This year was my first time speaking in my own conference breakout session solo, and having just quit my job in April, I knew I was poised for growth at this year’s FinCon. Thanks to some hallway meetings and the freelancer marketplace hosted by my friend Jason Steele, I added some new clients to my roster.
I am excited to share that I filled up my capacity to a point I can’t really take on much more. I sent a note to my lowest paying client, also my oldest client with about three years working together, that I have to raise my rates to get more in line with what I am earning elsewhere.
I still have a couple of potential clients that have not ramped up to full-speed just yet, but when they do I will be nearly at the full capacity of what I can produce each month.
Shutting Down My Website Business
While I was ramping up new writing clients, I decided to unwind my website development business at Narrow Bridge Media. I’ve earned about $25,000 doing website support, so it wasn’t easy shutting off that income stream. However, an 80/20 analysis gave me clear data on where I needed to spend my time, and websites was not one of those things.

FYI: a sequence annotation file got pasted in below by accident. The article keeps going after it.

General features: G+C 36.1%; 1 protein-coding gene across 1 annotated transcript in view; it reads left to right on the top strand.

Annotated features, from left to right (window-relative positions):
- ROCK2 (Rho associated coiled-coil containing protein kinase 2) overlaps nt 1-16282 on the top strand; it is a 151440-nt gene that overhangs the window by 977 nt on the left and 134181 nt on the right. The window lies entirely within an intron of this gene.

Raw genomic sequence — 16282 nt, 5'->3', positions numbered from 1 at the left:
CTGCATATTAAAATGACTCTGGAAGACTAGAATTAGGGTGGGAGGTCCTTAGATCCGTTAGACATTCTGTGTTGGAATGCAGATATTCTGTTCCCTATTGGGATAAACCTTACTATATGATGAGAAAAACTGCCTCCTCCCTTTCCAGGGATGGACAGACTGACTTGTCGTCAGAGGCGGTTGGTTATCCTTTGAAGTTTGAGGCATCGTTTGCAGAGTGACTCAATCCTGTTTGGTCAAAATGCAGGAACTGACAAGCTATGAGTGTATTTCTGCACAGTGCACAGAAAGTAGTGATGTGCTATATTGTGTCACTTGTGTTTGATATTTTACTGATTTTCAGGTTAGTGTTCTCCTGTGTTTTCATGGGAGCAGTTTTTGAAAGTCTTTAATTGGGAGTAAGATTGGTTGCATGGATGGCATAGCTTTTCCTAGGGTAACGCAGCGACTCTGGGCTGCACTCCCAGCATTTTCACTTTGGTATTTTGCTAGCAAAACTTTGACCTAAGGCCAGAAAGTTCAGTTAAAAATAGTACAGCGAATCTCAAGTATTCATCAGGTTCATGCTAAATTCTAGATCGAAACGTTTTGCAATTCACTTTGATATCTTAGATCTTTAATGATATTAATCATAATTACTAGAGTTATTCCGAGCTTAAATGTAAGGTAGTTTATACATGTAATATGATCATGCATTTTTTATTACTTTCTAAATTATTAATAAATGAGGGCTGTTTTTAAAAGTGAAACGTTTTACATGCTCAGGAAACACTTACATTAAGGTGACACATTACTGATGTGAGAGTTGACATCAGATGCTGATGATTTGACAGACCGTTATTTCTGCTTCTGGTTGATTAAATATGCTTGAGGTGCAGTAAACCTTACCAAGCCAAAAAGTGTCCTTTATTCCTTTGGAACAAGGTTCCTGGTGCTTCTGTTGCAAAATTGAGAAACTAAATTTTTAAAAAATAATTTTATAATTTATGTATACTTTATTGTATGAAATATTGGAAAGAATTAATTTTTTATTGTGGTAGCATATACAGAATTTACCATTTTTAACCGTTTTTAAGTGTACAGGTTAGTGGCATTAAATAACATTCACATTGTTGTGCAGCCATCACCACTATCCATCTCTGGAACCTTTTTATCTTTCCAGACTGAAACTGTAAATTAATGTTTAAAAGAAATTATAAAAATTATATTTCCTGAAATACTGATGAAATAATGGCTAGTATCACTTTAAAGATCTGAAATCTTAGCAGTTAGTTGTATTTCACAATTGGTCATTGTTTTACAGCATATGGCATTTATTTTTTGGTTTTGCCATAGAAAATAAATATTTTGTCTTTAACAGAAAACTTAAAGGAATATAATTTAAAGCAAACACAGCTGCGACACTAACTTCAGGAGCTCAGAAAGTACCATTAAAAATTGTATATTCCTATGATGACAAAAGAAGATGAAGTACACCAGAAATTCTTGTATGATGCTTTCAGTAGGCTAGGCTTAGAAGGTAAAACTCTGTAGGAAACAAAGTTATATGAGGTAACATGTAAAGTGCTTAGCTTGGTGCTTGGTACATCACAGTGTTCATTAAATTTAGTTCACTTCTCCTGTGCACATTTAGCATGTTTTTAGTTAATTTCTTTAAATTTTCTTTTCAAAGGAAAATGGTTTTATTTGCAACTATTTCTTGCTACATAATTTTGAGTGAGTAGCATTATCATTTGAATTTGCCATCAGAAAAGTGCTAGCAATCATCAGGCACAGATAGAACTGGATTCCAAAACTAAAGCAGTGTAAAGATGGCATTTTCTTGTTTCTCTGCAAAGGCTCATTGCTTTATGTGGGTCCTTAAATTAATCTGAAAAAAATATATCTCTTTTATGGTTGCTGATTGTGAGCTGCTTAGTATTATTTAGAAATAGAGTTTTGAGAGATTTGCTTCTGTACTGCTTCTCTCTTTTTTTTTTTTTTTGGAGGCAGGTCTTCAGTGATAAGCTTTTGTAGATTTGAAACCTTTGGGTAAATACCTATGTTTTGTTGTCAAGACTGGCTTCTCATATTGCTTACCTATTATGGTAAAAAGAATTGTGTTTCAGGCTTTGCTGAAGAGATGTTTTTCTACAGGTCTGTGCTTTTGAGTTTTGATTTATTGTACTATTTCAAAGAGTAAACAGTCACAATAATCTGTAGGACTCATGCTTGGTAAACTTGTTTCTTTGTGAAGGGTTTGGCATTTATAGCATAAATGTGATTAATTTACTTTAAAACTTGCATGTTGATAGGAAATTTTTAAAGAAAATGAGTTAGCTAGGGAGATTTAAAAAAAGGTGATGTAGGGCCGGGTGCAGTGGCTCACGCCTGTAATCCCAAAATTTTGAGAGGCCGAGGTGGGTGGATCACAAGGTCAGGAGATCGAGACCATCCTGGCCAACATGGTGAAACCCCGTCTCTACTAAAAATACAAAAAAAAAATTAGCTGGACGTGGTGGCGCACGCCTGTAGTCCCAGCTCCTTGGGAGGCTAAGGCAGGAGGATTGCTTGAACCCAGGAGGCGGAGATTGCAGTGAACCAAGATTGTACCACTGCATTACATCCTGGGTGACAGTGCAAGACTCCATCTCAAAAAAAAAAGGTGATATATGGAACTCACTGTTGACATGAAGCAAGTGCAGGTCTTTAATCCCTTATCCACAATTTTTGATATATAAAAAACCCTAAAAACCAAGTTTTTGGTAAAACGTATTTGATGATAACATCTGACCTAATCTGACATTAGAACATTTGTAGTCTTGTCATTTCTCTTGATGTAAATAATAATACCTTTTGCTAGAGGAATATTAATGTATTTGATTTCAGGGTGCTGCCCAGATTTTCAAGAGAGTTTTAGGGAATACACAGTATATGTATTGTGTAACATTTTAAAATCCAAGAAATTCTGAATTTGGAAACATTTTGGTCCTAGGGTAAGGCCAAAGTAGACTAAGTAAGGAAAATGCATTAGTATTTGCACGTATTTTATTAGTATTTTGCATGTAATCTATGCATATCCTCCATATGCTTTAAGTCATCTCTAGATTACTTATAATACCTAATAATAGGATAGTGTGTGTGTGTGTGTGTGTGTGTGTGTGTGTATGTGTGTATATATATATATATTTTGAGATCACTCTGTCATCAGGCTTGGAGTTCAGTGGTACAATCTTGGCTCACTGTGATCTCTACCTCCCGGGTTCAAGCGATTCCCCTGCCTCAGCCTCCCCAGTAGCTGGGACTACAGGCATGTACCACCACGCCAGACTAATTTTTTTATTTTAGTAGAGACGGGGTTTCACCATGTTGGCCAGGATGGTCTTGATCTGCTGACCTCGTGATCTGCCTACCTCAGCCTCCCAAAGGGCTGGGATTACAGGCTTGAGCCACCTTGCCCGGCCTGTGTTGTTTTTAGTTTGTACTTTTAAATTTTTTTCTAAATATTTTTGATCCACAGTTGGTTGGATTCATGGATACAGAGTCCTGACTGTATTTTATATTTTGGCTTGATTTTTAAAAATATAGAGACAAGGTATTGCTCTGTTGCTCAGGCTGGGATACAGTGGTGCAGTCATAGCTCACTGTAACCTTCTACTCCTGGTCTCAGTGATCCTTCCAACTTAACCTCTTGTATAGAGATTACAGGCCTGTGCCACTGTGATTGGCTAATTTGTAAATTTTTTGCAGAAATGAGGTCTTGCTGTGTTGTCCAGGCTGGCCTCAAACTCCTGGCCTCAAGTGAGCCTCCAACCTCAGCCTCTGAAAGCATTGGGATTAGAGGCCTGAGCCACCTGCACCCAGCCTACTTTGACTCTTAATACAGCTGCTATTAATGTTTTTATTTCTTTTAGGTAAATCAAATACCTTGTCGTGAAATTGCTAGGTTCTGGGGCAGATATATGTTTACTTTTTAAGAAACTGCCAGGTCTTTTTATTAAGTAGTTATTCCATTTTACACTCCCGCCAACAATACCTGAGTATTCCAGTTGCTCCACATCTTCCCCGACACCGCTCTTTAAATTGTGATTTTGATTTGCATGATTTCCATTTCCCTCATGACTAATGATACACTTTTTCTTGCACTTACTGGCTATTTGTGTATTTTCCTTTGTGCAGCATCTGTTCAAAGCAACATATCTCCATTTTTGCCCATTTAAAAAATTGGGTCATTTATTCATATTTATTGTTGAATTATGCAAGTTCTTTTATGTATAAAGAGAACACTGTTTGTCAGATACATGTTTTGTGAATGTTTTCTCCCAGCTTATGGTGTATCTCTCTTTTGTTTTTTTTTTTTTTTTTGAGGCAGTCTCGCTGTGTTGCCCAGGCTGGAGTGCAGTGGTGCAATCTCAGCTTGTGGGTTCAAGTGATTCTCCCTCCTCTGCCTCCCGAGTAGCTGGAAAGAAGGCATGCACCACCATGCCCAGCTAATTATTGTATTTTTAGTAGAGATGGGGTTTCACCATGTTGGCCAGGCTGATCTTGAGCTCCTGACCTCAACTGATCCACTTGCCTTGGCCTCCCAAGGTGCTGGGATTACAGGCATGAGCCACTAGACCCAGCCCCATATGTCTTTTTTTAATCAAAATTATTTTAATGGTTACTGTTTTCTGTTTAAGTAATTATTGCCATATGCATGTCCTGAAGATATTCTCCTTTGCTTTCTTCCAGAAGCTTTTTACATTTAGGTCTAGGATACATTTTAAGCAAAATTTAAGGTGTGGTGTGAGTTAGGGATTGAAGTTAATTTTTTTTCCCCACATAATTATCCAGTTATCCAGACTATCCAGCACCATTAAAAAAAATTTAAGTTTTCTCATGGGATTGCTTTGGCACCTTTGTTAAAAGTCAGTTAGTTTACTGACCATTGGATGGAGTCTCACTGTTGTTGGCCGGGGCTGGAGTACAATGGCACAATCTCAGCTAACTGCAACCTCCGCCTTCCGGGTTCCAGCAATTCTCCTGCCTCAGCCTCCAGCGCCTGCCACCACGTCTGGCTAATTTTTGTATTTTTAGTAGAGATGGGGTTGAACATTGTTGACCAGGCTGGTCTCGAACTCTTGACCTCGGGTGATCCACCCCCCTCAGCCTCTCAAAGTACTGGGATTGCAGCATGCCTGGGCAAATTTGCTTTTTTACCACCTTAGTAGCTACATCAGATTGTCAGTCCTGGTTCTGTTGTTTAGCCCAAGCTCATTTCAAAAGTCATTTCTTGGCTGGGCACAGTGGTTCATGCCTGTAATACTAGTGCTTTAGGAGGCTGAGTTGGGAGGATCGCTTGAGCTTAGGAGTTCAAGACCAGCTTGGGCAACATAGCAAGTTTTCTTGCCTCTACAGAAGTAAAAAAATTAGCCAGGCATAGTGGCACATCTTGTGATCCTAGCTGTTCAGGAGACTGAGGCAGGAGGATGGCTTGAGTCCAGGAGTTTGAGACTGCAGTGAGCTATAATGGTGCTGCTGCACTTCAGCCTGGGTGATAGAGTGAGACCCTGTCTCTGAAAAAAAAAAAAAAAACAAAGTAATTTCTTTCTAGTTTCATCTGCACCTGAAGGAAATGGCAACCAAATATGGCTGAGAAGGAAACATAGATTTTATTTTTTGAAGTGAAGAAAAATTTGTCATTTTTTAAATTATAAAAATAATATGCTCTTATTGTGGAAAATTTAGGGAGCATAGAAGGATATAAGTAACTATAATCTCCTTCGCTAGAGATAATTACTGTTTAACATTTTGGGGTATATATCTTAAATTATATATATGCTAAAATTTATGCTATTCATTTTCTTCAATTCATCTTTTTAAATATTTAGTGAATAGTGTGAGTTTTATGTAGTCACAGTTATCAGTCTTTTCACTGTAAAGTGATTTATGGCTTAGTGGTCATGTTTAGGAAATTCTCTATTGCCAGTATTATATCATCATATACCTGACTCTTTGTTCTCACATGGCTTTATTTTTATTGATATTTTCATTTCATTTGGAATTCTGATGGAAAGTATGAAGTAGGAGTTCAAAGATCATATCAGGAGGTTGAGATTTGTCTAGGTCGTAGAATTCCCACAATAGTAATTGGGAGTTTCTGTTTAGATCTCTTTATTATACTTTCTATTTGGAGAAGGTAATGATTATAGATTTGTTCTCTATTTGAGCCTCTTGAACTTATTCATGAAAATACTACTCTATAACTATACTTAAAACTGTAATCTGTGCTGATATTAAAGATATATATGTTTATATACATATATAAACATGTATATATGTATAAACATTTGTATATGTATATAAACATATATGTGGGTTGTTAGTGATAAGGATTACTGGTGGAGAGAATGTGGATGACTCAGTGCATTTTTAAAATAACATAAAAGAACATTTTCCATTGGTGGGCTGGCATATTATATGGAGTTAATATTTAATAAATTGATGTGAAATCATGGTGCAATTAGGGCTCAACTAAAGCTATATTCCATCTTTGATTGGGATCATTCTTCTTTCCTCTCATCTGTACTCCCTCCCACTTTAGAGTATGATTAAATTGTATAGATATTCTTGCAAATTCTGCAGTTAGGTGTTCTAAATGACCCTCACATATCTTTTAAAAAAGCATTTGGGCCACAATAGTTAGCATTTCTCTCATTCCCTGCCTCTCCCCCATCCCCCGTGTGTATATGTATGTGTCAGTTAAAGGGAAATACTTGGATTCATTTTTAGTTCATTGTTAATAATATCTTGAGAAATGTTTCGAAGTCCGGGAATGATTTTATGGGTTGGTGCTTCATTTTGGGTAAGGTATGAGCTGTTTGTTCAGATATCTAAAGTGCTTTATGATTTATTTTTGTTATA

I am still wrapping things up with a few clients that have projects in progress, but I’m no longer adding anyone new. I actually turned away an old client who wanted to join my monthly maintenance service for this reason. I like her and her site, but this part of the business has to go away. It simply is not as profitable for me as writing.
Eric Rosenberg the Brand
As part of shutting down my website development business, I have decided to follow in the footsteps of people like Chris Ducker and Stefanie O’Connell to make myself the brand. I am planning to do more speaking in 2017, and listening to Grant Baldwin’s podcast has given me ideas and motivation.